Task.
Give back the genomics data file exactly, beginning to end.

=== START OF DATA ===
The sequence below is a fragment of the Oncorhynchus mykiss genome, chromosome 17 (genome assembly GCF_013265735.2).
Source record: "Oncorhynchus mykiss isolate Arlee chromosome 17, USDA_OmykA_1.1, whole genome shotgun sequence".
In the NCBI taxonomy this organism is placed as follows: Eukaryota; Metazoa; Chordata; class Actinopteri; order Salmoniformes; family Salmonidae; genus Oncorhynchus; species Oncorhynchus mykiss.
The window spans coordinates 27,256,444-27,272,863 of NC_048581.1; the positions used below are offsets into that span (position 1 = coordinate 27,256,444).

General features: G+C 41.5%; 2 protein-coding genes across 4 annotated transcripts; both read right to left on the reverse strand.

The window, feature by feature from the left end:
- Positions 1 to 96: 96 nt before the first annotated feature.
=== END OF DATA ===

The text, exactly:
The sequence below is a fragment of the Oncorhynchus mykiss genome, chromosome 17 (genome assembly GCF_013265735.2).
Source record: "Oncorhynchus mykiss isolate Arlee chromosome 17, USDA_OmykA_1.1, whole genome shotgun sequence".
In the NCBI taxonomy this organism is placed as follows: Eukaryota; Metazoa; Chordata; class Actinopteri; order Salmoniformes; family Salmonidae; genus Oncorhynchus; species Oncorhynchus mykiss.
The window spans coordinates 27,256,444-27,272,863 of NC_048581.1; the positions used below are offsets into that span (position 1 = coordinate 27,256,444).

General features: G+C 41.5%; 2 protein-coding genes across 4 annotated transcripts; both read right to left on the reverse strand.

The window, feature by feature from the left end:
- Positions 1 to 96: 96 nt before the first annotated feature.